Society: Bromley Little Theatre
Venue: Bromley Little Theatre, North Street, Bromley, Kent BR1 1SB -Main Theatre
Credits: Martin McDonagh directed by Paul Campion. This is BLT's entry in the Bromley Theatre Guild Festival and the Kent Drama Association Festival
Performance Date: 11/04/2016
The Lieutenant of Inishmore
Paul Johnson | 13 Apr 2016 11:14am
It is said that someone who likes animals can’t be all bad, well when that someone is Mad Paraic of the INLA it is the exception that proves the rule. Writer Martin McDonagh has written a play that is by turns comic, sentimental, violent and surreal , and sometimes all at the same time. It’s the early 1990s, the Northern Ireland peace process is taking its faltering first steps, and INLA man Mad Padraic is hard at work pulling out the toenails of Belfast drug pusher James, when the news comes through that his beloved cat, Wee Thomas, is poorly. No not poorly, dead – assassinated by Padraig’s colleagues in the INLA. This is a play about not only those that commit terrorist acts and love cats, but in a wider sense violent criminals whose bloody ethos doesn’t prevent them loving their mothers.
Bromley Little Theatre staged this play with relish, where the actors obviously loved the dialogue and the rollercoaster nature of the play. Their enjoyment was infectious. Accents, especially Irish accents, are not at all easy but the cast gave us all the flavour of Ireland as did the incidental music by The Reel Thing. Although the play centres around Padraic, played by Richard Stewart, this production showed how important it is that all the other characters emotional reaction to Padriac; hate, fear, expectation of violence and even love make this play work. Love is not an emotion obviously associated with this play but Mairead played by Charis Anna Mostert loved Padraic, or at least loved his unconventional lifestyle. Something she would eventually emulate and be more efficient at.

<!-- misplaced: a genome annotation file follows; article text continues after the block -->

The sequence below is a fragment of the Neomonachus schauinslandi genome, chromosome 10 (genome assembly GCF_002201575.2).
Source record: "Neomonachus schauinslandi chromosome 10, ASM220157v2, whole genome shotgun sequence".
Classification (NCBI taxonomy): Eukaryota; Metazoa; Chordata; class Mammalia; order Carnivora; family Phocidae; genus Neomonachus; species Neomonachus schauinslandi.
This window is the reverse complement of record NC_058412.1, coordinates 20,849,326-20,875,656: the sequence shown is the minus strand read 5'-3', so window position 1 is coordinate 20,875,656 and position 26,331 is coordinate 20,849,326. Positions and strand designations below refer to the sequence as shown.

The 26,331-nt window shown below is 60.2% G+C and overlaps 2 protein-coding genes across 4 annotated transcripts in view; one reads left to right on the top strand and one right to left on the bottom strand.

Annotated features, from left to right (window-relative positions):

There is a challenge in staging multi-scene locations on a small stage but this was accomplished well by the set designer Dave Armour. I particularly liked the warehouse scene which created an atmosphere of cold fear, and the director Paul Campion should be congratulated for not doing what some productions do and that is to wimp out on suspending the unfortunate James by his feet.
This is a play that can be interpreted in different ways. It is billed as a black comedy and there is no argument about that. It can be performed with an emphasis on blackness and menace with the comedy lightening the horror, or, as I think in this production where the comedy was brought out through delivery and characterisation. Davey, played by Chris Learmouth, was an example of an actor who made the most of comic characterisation which played well with the audience. What was I reminded of? Well there were moments when The Young Ones came to mind. Violence, carnage and death – bloody funny.
- : admin
- : 11/04/2016